CHARLOTTE, NC (WBTV) - The biggest headline from the polls Tuesday has turned out to be how few people showed up.
There were no lines. Only 677 people took advantage of early voting. (Click here for full results)
We're told this may end up being one of the worst turnouts in Mecklenburg County History.
But there were some big decisions to be made.
Three Republicans who are vying to be the party nominee for Mayor were seeking Pat McCrory's seat. He's retiring after serving in the office for the last 14 years.
Republican John Lassiter took the lead early, stayed way ahead and will face Democrat Anthony Foxx in the general election for Mayor. Lassiter pulled in 80 percent of the vote to advance to the November election.
There are 14 candidates running for City Council At-Large which makes up the largest field in memory. This includes seven Democrats and seven Republicans. The top four in each party will face off in the General Election.
It was the incumbents dominating in the Democratic City Council Districts.
In District one Patsy Kinsey won re-election where she faces no opposition in November. The same goes for James Mitchell in District Two. And in District Five it appears Nancy Carter will win another term.
So, no upsets there.
Finally the at-large races for city council -- top four move on to the November election -- and that will be Patrick Cannon, Susan Burgess, David Howard and Darrin Rankin.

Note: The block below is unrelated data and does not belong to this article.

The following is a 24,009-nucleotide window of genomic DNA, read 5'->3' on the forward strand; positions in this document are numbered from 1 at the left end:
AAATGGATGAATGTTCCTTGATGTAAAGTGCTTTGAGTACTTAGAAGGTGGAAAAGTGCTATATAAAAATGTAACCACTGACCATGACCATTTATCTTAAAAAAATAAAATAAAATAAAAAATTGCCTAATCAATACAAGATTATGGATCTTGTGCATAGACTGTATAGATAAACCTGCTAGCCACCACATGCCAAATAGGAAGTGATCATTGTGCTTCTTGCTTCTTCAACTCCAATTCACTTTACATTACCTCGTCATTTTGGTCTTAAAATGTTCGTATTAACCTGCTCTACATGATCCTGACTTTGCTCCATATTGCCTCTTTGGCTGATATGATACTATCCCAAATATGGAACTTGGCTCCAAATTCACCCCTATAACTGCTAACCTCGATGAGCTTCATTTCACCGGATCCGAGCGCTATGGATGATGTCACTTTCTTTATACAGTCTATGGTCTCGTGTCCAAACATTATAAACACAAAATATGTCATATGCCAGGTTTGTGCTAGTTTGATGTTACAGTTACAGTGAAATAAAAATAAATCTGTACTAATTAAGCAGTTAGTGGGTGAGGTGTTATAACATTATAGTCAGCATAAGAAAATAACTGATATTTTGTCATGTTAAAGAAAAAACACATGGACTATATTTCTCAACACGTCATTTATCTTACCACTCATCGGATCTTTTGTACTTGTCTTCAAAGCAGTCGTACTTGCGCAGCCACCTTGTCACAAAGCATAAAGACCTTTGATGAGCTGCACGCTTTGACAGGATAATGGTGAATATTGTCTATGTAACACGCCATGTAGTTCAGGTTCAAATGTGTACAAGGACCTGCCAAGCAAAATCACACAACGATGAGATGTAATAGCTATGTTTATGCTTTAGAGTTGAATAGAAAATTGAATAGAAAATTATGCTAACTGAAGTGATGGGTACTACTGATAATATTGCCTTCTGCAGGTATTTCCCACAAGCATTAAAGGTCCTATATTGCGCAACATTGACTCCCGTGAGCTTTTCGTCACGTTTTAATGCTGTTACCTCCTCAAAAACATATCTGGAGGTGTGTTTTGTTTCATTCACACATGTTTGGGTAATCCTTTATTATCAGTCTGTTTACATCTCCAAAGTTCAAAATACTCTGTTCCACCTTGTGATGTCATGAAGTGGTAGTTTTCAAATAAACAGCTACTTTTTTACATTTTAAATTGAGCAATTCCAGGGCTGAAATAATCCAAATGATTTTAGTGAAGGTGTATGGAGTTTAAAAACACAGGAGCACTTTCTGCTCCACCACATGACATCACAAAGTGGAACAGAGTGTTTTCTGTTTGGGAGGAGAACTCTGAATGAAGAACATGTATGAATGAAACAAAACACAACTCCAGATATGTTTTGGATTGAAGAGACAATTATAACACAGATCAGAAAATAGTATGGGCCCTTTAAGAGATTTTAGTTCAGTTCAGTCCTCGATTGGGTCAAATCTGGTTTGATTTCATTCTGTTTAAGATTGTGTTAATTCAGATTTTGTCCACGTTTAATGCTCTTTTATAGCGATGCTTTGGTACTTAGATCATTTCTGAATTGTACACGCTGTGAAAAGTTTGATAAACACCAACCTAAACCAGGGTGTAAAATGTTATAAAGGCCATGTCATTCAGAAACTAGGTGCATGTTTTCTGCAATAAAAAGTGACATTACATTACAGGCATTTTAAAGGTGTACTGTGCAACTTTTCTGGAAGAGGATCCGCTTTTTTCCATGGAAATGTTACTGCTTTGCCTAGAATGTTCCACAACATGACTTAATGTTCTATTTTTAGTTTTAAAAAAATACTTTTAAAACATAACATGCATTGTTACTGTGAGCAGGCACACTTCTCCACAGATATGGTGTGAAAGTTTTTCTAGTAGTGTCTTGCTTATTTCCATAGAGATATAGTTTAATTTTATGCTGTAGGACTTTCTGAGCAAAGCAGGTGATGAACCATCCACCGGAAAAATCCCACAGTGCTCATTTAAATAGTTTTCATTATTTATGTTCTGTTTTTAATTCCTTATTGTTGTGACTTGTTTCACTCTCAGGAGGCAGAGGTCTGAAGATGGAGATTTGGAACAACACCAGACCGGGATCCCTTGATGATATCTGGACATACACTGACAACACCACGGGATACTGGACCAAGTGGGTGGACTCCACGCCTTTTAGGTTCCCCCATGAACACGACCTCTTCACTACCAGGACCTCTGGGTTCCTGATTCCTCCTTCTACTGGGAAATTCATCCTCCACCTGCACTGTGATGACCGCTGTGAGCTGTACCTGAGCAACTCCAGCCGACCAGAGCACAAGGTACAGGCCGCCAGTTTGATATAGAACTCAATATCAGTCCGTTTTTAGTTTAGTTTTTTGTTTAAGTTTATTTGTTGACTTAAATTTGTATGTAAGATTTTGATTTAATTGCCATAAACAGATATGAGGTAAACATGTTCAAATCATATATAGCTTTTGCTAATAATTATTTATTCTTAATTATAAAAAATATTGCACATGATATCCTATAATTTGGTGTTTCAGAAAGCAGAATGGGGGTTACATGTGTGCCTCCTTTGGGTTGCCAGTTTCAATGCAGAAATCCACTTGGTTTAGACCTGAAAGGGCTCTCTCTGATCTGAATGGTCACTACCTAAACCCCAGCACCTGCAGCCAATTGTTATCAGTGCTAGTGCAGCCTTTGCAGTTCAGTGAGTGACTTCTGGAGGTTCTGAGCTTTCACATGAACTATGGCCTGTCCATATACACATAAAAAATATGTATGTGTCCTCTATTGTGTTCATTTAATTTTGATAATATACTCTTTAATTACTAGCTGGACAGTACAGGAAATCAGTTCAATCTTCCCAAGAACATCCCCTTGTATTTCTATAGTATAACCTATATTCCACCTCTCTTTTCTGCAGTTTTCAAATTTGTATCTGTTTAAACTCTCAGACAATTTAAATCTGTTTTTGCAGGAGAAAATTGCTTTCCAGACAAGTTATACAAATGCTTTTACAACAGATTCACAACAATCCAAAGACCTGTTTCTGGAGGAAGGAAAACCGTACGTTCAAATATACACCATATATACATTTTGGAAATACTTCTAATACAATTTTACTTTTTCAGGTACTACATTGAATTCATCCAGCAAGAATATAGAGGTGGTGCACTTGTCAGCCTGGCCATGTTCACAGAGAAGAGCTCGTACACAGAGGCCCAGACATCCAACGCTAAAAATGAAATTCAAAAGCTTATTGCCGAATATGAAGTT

And here are the four Republicans they will face where things are much closer: Edwin Peacock III and Matthew Ridenhour will make it, but it's still to close to call between Tariz Bokhari, Georgia Belk and Jerry Drye all fighting out for the final two spots.
Questions about the primary? Call 704-336-2133.
So, who's fault is it if no one is paying attention to the primary election? Is it the media, voters or both?
UNC Charlotte Professor Martha Kropf says one thing is for certain.
"Face-to-face contact with individuals increases the liklihood of voter mobilization," Kropf said. "So, when candidates get out there and press the flesh--go out and shake hands and meet people--they're going to show a great deal of interest."
With so few showing up, is it time for Charlotte to do away with partisan elections? If so, that would eliminate the need for a primary.
Should the city consider combining the city races with the presidential election? If they were to do that, it would create an incredibly long ballot.
Currently, Charlotte has an election every year.
Exactly why have the early voting numbers been so abysmal? It may be due to budget cuts. Mecklenburg County cut funding to the Board of Elections this year.
Instead of opening nine or 10 sites for Early Voting, they only had one location and the early voting numbers have suffered.